Londoners love to honour traditions and April is jam-packed with noteworthy dates that are ripe for observance. But, if you’ve ever questioned the ins and outs of The Boat Race or wondered why the Queen has two birthdays, this insider’s guide should help.
The Oxford Cambridge Boat Races—an Oar-some Display
It’s difficult to believe that a challenge between two school friends could cement a 190-year sporting rivalry. But, each year, students from two of the world’s most prestigious academic institutions take to the River Thames to row a gruelling 6.8-kilometer course between Putney and Chiswick Bridges.
The Boat Race (7 April) sees two races—two teams of women (2.15 pm) and two teams of men (3.15 pm) that take on the ultimate amateur rowing challenge.
The bridges on the course prove popular vantage points on race day, but you could also head to Bishop’s Park in Fulham where big screens display all the action and bars and street food vendors are on hand to keep you sated.
If all that rowing action seems far too serious, make a date instead for The Goat Race at Spitalfields City Farm. Now in its 11th year, two goats, one sporting the dark blue colours of Oxford, the other the lighter blue/green shade of Cambridge, make a dash around the farm. The fun kicks off at noon.
The Queen Celebrates — Happy Birthday, Ma’am!
You might think that the Queen celebrates two birthdays because she is, well, rather important. However, far from being some quirk of royal deference, the reason why our monarch celebrates both her actual birthday in April and an official birthday in June is rather more mundane – it’s all thanks to our inclement British weather.
It was during the reign of George II in 1748 that the sovereign’s official birthday celebrations moved to the summer. George II was born in November, not a month conducive to outdoor public celebrations, and it was felt that a birthday military parade in the warmer months would be more appealing. The Government saw fit to combine the monarch’s official birthday bash with the military pageantry of the Trooping the Colour, a tradition that still exists today (8 Jun).
The Queen celebrates her 93rd birthday privately on 21 April, where we can only imagine that glasses of Dubonnet & gin, one of her favourite tipples, will be raised. Publicly, the occasion is marked with an impressive 41-gun salute fired in Hyde Park at noon (22 April), plus a 62-gun salute at the Tower of London (1 pm). Other gun salutes also take place at Windsor Great Park and Edinburgh Castle.
Honouring our Patron Saint
The image familiar to most Brits when recalling St George, the patron saint of England, is of a knight on horseback slaying a dragon. It’s a myth that has been perpetuated by artists throughout history, and depictions of this very scene can be found at the National Gallery (in two paintings entitled "Saint George and the Dragon"). It’s also in the form of statue in the middle of a roundabout near Lord’s Cricket Ground.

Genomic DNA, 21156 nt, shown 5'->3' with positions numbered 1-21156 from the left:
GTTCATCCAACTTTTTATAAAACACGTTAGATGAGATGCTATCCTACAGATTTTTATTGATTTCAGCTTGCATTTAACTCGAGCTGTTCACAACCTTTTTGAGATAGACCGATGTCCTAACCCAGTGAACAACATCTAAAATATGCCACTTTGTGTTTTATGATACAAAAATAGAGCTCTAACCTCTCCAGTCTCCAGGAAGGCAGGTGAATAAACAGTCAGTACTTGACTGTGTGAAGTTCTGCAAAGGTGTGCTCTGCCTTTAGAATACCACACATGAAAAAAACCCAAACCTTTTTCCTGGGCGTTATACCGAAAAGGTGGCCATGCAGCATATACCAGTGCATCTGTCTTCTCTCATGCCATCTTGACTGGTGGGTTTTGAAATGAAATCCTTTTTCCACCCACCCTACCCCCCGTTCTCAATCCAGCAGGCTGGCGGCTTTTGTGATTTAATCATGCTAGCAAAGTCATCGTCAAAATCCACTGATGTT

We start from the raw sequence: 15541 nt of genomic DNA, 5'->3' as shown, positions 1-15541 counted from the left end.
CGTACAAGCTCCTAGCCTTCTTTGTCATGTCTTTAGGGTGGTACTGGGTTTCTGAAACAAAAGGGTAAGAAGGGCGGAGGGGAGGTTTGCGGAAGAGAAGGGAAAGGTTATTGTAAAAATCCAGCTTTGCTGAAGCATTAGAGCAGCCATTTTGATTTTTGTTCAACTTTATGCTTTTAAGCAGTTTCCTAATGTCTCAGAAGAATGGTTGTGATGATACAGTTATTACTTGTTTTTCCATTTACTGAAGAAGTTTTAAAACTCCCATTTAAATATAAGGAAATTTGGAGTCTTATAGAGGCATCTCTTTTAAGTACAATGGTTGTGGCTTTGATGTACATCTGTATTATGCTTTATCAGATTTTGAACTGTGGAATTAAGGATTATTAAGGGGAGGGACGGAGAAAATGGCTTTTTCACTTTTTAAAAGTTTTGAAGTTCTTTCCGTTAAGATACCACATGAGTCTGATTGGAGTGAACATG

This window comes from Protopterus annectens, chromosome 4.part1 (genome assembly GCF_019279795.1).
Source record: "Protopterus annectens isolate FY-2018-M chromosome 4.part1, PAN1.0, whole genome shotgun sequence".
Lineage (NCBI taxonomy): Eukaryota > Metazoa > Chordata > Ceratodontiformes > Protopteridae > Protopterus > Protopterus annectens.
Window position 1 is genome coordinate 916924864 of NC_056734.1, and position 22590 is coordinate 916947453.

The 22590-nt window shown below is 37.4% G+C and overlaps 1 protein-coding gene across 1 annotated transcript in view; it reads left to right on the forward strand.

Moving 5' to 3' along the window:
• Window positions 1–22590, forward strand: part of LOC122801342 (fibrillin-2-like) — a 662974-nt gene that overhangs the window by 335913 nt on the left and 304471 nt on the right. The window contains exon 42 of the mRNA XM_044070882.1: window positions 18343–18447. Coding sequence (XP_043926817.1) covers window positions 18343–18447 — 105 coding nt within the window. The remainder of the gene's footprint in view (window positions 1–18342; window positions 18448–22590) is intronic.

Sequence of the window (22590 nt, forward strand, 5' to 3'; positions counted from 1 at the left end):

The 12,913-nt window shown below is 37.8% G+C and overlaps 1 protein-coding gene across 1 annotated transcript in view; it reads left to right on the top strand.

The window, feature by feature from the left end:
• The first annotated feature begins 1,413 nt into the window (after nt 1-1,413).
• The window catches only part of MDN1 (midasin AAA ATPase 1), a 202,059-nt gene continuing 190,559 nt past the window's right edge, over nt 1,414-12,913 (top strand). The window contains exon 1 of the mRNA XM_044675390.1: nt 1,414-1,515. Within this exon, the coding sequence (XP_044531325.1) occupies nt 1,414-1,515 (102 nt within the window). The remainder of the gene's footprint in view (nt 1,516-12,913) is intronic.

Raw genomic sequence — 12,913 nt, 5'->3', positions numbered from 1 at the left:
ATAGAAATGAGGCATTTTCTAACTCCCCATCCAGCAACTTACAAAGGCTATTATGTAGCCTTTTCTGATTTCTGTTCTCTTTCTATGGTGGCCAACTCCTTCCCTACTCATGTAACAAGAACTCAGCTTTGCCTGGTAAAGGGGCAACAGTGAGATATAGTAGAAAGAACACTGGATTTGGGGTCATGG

While St George may have given rise to the English flag with its red cross on a white background, it is thought that the patron saint was neither English nor a knight. Rather, it is believed he was born in Turkey and became a soldier. 23 April—St George’s Day—is supposedly the day of his martyrdom.
Following England’s victory at the Battle of Agincourt in 1415, St George’s Day became an important feast day. The tradition waned somewhat, but in 2010 the Feast of St George was revived here in capital when the City of London hosted a pageant dedicated to the patron saint. The festivities have since moved to Trafalgar Square (20 April) where live music, artisan crafts and English fare can be enjoyed (noon-6pm).
Marking the Birthday of The Great British Bard
Giving someone ‘short shrift’ or declaring that ‘the world is my oyster’ is only possible because of William Shakespeare. Words and phrases found in his plays have seeped into our everyday language and, 455 years on from his birth, the playwright continues to inspire with his canon of works.
April 23 is thought to be the date of both The Bard’s birth and death, events that are honoured with numerous events in his hometown of Stratford-upon-Avon (27 April). Shakespeare enjoyed much of his life in London, so the capital’s links with the wordsmith are also celebrated this month. Shakespeare’s Globe, a reconstruction of the Elizabethan Globe Theatre, kicks off its summer season on 23 April.
Birthday celebrations include a two-hour walk through Shakespeare’s London, where a company of 22 actors led by Mark Rylance enact sonnets on the streets; "Sweet Love Remember’d" (20-21 April) departs from Westminster Abbey and Shoreditch. The Bard is also honoured with a production in Westminster Abbey (25-27 April), where Rylance and actors provide encounters with Shakespeare’s works as the audience roams the Abbey—a great way to commemorate the playwright’s legacy.